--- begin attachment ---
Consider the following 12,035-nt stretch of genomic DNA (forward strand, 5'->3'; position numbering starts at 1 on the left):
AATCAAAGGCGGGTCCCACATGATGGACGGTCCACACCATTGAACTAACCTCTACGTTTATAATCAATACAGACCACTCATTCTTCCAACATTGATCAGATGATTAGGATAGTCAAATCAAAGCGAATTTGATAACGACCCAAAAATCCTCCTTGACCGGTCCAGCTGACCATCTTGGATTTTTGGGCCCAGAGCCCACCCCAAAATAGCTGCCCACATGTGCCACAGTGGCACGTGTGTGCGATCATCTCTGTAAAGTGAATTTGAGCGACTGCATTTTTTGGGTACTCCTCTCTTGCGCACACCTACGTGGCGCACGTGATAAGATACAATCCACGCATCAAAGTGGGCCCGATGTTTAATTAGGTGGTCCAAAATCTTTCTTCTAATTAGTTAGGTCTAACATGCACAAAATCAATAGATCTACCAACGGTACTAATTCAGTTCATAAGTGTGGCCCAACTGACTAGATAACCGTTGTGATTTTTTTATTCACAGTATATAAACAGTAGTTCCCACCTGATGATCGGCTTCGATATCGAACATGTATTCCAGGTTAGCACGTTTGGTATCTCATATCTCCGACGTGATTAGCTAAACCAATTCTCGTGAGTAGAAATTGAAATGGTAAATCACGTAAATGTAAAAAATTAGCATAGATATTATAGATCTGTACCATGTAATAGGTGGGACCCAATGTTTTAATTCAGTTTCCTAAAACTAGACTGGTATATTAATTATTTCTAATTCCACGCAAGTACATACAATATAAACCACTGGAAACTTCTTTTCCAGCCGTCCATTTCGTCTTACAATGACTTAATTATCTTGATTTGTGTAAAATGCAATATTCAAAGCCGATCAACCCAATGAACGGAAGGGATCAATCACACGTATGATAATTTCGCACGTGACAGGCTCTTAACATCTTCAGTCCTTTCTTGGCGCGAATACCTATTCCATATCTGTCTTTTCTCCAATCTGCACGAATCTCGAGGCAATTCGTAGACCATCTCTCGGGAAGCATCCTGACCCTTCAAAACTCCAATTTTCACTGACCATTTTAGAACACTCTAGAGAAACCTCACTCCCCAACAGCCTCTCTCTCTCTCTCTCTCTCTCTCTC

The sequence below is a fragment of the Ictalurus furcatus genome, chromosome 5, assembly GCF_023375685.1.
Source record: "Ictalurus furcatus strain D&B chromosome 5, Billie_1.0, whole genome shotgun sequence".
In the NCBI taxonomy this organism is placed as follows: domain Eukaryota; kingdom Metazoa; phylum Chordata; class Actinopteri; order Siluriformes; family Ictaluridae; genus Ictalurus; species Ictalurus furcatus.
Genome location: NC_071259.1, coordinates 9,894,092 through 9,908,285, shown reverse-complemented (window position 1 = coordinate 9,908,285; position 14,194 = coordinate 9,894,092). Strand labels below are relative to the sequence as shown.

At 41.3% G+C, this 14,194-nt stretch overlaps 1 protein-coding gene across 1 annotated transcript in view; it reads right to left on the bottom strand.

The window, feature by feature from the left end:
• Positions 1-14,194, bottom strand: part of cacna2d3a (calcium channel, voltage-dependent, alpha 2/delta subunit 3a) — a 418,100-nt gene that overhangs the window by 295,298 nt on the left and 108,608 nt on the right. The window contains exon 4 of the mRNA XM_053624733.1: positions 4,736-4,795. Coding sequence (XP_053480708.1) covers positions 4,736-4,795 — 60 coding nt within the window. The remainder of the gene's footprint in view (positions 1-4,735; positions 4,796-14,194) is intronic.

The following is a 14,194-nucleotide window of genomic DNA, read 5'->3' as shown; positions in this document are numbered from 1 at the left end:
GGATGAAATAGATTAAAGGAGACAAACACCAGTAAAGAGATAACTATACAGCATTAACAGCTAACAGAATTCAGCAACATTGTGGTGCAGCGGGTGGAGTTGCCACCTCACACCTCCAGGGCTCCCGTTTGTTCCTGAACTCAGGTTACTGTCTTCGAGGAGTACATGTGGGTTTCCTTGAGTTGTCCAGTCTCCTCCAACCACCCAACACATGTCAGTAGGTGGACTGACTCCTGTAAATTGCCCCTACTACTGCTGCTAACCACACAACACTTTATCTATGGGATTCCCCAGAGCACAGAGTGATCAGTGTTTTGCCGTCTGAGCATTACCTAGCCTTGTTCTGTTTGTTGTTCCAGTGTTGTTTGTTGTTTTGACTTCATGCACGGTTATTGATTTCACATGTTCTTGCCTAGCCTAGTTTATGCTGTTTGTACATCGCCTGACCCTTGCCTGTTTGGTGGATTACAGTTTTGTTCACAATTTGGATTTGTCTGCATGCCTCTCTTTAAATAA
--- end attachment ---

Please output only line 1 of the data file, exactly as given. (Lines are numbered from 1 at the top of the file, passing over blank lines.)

Consider the following 12,035-nt stretch of genomic DNA (forward strand, 5'->3'; position numbering starts at 1 on the left):